You may wish to suggest that a "divine being" brought this entire existence into being - and that is fine - but you have no tools to construct a proof of this. Cause and effect are merely concepts that exist within the Universe, where a well-defined time-direction can be chosen. Attempting to apply this to the 4d Universe as a whole is futile, as you have no concept of time nor of time-ordering.

The Kalam cosmological argument is far too simplistic in the light of 20th/21st century physics and cosmology. It is a good 100 years past any level of applicability.


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 Message 5 by Deleted, posted 08-15-2010 1:54 PM Deleted has responded

Replies to this message:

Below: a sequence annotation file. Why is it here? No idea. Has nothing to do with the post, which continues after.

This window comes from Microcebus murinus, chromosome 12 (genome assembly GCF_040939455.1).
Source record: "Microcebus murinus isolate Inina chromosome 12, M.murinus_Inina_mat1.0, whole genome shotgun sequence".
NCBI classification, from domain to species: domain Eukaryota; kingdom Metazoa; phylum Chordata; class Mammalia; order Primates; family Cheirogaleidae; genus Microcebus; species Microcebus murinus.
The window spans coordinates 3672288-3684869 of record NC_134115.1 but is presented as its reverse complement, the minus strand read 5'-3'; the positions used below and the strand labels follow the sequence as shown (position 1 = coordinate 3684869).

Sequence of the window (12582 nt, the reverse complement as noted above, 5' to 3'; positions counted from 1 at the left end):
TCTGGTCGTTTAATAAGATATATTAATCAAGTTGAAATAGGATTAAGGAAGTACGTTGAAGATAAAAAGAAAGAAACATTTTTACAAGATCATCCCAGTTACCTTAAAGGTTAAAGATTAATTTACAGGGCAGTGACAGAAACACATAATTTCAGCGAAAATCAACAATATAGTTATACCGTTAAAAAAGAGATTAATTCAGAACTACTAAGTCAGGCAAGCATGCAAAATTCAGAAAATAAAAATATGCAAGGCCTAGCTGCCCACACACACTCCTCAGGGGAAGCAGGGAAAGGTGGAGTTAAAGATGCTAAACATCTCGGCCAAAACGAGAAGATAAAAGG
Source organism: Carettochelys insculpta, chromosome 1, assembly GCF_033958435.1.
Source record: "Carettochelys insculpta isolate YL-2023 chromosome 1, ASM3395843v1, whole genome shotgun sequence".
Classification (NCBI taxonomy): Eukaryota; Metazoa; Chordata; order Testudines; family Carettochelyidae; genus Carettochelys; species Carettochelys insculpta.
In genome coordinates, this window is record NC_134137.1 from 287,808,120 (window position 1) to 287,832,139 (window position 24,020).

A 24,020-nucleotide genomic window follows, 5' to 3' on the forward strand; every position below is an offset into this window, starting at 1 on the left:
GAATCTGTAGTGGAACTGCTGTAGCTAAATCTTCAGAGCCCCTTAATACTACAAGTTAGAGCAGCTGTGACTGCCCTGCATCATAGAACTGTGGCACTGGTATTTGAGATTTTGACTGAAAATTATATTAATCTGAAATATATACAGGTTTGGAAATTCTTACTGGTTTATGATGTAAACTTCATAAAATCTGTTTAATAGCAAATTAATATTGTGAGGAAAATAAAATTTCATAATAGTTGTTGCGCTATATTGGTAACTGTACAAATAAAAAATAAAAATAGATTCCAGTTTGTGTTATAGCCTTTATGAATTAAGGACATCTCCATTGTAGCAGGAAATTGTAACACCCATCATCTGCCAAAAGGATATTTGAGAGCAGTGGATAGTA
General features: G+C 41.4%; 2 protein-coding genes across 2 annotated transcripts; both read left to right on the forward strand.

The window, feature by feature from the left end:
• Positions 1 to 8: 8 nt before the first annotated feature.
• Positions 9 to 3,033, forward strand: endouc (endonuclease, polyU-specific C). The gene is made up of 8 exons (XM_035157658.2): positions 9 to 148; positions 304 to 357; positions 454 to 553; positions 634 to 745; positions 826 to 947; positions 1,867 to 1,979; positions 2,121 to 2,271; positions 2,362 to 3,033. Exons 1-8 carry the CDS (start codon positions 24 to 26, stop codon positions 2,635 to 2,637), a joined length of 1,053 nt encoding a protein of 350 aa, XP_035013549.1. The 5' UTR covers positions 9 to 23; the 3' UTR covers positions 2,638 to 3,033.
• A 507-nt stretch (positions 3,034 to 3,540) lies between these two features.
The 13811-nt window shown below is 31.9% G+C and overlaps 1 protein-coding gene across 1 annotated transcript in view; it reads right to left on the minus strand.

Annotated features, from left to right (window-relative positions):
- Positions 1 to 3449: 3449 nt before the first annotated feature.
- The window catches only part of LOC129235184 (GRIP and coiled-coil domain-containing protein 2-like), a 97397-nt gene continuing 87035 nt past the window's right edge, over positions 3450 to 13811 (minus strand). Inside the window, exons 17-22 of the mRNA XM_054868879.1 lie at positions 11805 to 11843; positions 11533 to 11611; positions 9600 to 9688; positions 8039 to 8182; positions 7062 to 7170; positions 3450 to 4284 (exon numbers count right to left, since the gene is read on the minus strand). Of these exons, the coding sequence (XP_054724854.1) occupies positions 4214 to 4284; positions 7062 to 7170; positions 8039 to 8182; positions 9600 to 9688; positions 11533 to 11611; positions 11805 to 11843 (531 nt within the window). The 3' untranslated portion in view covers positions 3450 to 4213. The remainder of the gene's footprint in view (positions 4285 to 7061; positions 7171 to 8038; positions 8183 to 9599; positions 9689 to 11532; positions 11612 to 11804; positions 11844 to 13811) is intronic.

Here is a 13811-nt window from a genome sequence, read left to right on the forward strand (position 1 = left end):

Message 13 by Deleted, posted 08-17-2010 2:31 PM cavediver has responded

  
cavediver
Member (Idle past 2639 days)
Posts: 4129
From: UK
Joined: 06-16-2005


Message 14 of 177 (574744)
08-17-2010 2:48 PM
Reply to: Message 13 by Deleted
08-17-2010 2:31 PM


Re: Reply to cavediver and nwr
The point is that time passes.

No, it does not. There is no concept of "time passing" in physics. This is simply our perception. There is no universal clock that ticks away, one minute, hour, day at a time. The fact that this misconception arises time and again in similar discussions simply demonstrates the lack of awareness of 20th century fundemental physics. With just Special Relativity we can see how flawed this concept is by considering (the lack of) simultaneity.

But with these, you are not saying/proving anything

Excuse me - I was answering your question. Are you usuqally so rude to those that spend their time answering your questions?